Rescue puts tiny Sealand briefly on the map
July 2, 2006
WATTISHAM, England — Royal Air Force helicopter pilot Dave Kay was wrapping up another day of training two weeks ago when his search-and-rescue team received a unique distress call.
A fire had trapped a man on a former World War II anti-aircraft military platform off the Suffolk Coast. But this was no ordinary war relic.
The June 23 fire burned on arguably Europe’s smallest country, the Principality of Sealand. Located roughly six miles from Felixstowe, Sealand claimed sovereignty in 1967 and now hosts an American company boasting the “world’s first free-market data haven.”
Kay and his squad arrived to find “one end of the platform very much on fire” as well as one man happy to see the foreign aid.
“He was looking more than a little concerned,” the 37-year-old pilot said. “He pointed to the fire, looked at me and then shrugged.”
The rescue squad used a winch and harness to rescue the stranded man, whom the British Ministry of Defence refused to name. The man suffered minor internal injuries that affected him immediately after the rescue.
“As soon as he got on board, all the adrenaline let up and he just threw up all over the place,” Kay said. “He was suffering pretty bad from some smoke inhalation.”
The rescue helicopter flew the man to Ipswich’s Heath Road Hospital, where he was treated and released the same day.
According to its Web site, Sealand published a press release soon after the incident. The release indicated that the fire started in the main power generation facility and that the person airlifted to safety was the island-nation’s lone security detail. Damages were estimated at 1 million Sealand dollars, which equates to $1 million U.S.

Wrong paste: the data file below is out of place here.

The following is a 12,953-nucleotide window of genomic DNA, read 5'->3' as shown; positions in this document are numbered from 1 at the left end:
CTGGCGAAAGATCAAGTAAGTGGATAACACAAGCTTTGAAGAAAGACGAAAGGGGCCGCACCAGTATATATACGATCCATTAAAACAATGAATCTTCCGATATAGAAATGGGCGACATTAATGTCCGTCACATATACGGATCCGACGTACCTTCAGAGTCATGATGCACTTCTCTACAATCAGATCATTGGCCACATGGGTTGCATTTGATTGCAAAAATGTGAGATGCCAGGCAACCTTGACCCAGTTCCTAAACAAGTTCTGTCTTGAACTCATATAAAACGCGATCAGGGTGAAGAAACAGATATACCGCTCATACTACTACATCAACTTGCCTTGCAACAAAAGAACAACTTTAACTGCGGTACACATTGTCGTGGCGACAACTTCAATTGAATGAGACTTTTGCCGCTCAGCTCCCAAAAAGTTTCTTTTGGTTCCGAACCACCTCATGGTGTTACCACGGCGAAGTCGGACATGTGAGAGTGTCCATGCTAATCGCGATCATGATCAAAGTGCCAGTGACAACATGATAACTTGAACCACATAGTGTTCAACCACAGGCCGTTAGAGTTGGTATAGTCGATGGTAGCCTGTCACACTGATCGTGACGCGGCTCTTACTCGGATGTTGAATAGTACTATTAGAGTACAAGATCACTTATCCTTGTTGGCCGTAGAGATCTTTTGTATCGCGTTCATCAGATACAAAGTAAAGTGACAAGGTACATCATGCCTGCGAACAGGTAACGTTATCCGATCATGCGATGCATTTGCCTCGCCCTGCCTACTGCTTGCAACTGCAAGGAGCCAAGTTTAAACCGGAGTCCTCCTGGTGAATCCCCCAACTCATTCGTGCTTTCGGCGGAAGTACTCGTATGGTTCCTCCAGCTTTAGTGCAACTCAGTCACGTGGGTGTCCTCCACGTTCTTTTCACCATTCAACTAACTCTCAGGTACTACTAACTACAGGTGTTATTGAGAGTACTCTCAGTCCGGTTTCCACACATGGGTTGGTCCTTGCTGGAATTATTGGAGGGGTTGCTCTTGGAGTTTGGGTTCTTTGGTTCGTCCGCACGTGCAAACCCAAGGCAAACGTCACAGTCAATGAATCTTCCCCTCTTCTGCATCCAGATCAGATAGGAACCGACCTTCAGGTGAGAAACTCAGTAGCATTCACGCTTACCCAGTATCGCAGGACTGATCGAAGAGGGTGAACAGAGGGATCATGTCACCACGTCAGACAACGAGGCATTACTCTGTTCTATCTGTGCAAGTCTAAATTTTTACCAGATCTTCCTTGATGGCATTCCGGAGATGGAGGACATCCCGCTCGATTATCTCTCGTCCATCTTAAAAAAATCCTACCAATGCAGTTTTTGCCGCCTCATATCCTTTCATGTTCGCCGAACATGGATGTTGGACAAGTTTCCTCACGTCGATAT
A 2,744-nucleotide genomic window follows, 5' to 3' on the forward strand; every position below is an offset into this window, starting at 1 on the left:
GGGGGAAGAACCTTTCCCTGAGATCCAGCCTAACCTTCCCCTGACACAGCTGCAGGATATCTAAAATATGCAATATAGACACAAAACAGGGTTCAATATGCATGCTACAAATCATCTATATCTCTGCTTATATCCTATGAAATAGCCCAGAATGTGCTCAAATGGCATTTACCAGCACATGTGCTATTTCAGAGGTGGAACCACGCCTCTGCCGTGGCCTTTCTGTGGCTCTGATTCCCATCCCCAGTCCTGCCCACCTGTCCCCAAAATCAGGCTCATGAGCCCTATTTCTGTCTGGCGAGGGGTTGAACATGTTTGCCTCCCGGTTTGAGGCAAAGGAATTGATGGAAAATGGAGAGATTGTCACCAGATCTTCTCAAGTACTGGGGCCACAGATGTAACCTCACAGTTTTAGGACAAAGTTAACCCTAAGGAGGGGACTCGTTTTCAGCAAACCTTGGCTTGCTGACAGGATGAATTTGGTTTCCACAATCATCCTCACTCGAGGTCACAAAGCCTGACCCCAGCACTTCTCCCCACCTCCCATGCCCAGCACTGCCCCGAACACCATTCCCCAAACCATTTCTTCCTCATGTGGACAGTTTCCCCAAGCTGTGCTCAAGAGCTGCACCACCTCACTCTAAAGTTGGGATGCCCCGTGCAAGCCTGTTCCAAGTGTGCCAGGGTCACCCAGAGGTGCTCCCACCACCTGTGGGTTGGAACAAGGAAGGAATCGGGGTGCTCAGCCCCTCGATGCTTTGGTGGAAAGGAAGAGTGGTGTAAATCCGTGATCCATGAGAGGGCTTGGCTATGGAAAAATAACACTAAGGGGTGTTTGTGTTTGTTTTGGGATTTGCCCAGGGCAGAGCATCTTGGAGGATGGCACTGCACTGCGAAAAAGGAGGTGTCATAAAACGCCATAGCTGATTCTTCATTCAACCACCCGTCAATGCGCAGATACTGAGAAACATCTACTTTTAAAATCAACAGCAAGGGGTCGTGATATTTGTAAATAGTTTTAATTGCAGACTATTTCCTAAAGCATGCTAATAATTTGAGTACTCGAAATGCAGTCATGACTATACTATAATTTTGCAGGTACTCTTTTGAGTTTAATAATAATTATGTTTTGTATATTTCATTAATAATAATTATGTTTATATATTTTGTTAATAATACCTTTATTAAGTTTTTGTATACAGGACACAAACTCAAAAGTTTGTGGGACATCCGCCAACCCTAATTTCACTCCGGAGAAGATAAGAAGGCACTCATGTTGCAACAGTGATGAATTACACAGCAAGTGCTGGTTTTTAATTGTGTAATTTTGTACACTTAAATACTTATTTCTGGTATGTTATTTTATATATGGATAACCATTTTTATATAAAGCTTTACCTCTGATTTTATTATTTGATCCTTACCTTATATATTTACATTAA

The release thanked the Royal National Lifeboat Institution, the Harwich Harbor Authority, the coast guard and the Royal Air Force for their service.
“The fire, thanks to them, was extinguished some four hours after it began and damage was limited,” the release stated.
Sealand is an odd member of the world’s community of nations. The artificial island was built by the British government during World War II and was equipped with radar and anti-aircraft guns, according to Sealand’s Web site. It was populated by 200 servicemembers whose job was to protect the Thames Estuary. It was promptly abandoned after the war.
The platform-cum-country was destined to fade into maritime history if not for an eccentric British family who manned the island in 1967. They planted a flag and declared it the Principality of Sealand.
For decades, the Sealanders were known as an odd, seafaring crew determined to protect their country — all 6,000 square feet of it.
In 2000, a group of American investors teamed up with the son of the founder of Sealand to alter the future of the platform.
The Americans, led by a Massachusetts Institute of Technology dropout, formed HavenCo Ltd., the world’s first offshore electronic data haven, according to an article in Wired magazine.
“The Sealand Government is ideal for Web business, as there are no direct reporting or registration requirements,” states the HavenCo Web site.
Stars and Stripes tried but was unable to reach a representative of Sealand.
Two weeks ago, when the fire struck, the nation that fiercely defends its autonomy had to look to Britain for help.
“It’s safe to say (the victim) was very happy to liaise with us that day,” Kay said.
Sealand is some six miles off the coast of Britain in the North Sea and 65 to 100 miles from the coasts of France, Belgium, Holland and Germany.
It was founded as a sovereign principality in 1967.
Its law is based on British Common Law and British Law of Contract.
There have been Sealand passports and stamps in circulation since 1969.
The principality’s flag is red, white and black.
The official language is English.
One Sealand dollar is equal to one U.S. dollar.